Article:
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Santa Barbara May Use Community Development Block Grants for Infrastructure

Amid increasing budget pressures, officials look to take care of city's own street maintenance and sidewalk in-fill needs first

The Santa Barbara City Council is again accepting applications for Community Development Block Grant funding, but the loss of the city’s Redevelopment Agency and underfunded infrastructure may cause officials to give priority to the municipality’s own capital projects in the future.

Each year, the city gets Housing and Urban Development Department funding, and allocates the Community Development Block Grant monies to human-services programs and capital projects proposed by both the city and local nonprofit organizations.

Santa Barbara allocates money from its General Fund and up to 15 percent of the CDBG money for public/human-services programs, with the rest of the CDBG money destined for “brick-and-mortar” capital projects.

At a meeting last month, council members said they would consider using more, if not all, CDBG capital funds — not public/human service funds — for municipal projects either next year or the year after.

There have been many concerns about pedestrian safety and traffic problems in the Milpas Street corridor and Eastside neighborhoods, so the council approved a Neighborhood Transportation Management Plan to pursue “quick-fix” improvements and longer-term projects.

The city already underfunds its street-maintenance and sidewalk in-fill programs, and Eastside pedestrian and traffic improvements — as highlighted in a September meeting — will probably cost at least $500,000, according to city transportation manager Browning Allen.

Community Development Block Grants could be used to fund some of those improvements, if more of the capital money were allocated to city projects, Allen said in September.

Transportation staff suggested prioritizing Eastside project applications for the CDBG funding, even for the current application cycle, but that didn’t happen.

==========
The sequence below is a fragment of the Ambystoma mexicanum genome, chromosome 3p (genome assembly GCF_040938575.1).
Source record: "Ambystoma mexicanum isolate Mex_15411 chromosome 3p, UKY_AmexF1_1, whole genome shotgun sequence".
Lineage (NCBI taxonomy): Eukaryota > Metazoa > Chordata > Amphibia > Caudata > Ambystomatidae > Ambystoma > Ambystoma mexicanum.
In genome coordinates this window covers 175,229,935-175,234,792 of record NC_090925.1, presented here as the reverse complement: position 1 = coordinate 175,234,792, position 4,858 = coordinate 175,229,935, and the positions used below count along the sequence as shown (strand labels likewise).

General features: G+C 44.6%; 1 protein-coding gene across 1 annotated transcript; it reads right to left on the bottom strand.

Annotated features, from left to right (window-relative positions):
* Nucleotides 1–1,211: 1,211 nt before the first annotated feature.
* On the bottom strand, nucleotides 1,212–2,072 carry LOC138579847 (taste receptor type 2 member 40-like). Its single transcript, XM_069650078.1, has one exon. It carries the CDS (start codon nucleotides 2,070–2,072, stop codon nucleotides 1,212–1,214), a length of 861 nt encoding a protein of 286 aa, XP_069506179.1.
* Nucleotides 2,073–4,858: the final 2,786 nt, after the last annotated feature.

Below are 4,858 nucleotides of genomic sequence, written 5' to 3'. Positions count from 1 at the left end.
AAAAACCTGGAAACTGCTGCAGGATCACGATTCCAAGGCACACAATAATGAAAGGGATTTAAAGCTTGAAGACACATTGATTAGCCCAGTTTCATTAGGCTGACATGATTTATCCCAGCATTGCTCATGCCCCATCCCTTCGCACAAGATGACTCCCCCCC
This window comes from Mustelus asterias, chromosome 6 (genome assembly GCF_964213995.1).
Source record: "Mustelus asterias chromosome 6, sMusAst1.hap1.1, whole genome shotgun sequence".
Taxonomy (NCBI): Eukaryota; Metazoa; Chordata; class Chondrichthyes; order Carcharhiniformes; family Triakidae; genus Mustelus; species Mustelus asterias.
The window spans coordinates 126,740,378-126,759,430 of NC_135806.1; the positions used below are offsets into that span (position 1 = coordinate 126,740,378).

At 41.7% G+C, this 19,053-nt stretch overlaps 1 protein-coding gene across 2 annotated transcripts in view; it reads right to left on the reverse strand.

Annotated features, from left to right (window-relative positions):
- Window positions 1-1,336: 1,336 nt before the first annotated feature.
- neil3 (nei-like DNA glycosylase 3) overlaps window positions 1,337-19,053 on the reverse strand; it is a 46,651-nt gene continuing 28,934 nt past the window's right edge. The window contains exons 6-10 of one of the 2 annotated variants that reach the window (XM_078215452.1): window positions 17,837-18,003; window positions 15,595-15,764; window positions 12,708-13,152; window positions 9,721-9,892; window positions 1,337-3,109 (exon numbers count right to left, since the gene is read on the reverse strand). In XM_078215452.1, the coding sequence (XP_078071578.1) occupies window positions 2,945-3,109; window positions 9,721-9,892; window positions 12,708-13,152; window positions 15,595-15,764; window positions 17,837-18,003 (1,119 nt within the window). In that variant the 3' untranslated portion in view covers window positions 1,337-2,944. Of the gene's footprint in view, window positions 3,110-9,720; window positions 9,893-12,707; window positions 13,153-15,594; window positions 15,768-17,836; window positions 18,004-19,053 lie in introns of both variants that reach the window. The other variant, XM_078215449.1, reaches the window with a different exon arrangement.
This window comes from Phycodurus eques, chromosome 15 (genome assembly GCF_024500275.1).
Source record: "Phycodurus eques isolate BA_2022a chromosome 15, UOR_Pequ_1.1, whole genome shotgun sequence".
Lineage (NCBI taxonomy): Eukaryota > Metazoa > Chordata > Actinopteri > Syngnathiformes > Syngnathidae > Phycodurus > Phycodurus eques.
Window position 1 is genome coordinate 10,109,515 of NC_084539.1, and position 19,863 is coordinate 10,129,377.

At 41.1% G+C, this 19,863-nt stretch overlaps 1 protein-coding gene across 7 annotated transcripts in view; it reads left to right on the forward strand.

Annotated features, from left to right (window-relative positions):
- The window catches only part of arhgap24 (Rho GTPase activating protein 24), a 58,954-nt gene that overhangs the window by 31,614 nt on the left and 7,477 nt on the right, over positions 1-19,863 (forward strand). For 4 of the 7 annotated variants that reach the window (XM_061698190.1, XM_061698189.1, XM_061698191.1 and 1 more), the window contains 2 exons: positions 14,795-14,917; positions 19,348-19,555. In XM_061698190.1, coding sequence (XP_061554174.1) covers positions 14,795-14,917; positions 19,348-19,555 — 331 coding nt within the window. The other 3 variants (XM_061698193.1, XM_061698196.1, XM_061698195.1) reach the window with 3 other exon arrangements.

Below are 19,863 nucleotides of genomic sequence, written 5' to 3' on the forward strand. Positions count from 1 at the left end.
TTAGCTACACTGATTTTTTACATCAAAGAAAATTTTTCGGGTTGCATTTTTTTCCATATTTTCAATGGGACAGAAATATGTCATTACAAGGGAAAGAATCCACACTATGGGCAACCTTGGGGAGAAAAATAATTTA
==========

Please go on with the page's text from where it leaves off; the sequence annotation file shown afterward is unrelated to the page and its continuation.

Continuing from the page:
“There was no need to make changes to the application process for 2013-14,” said Elizabeth Stotts, community development programs specialist. “However, at a recent orientation workshop for CDBG/Human Service grant applications, staff did inform all prospective applicants about council’s discussion.”

“We had that policy discussion when we released the funding (in October), just before the call for applications,” Mayor Helene Schneider said.

“If we look at the Eastside for street improvements, and we’re just now embarking on a process of prioritization, it was premature to even think what we were going to apply for,” she said. “Next year it might be a whole other discussion.”

The City Council gives direction to the Community Development and Human Services Committee on priorities, and the committee processes the applications and makes recommendations for funding in the spring.

The city has contributed consistent funding to the grants over recent years, but HUD amounts have been decreasing. City leaders won’t know how much money they have to allocate for the 2013-2014 year until about March, but applications are due Dec. 14 to the city.

Funding must be used for programs that benefit low- to moderate-income people, eliminate or prevent slums or blight, or meet other local community development needs.

This year, the council approved funding for 53 public service programs, for $747,098, and 11 capital projects, for $581,521.

Of that money, $281,146 was allocated for city projects — such as MTD bus shelters, community center improvements, access ramps and the Cabrillo Ball Field storm drain repair — and the rest was given to local nonprofit organizations for their projects.

Noozhawk staff writer Giana Magnoli can be reached at .(JavaScript must be enabled to view this email address). Follow Noozhawk on Twitter: @noozhawk, @NoozhawkNews and @NoozhawkBiz. Connect with Noozhawk on Facebook.

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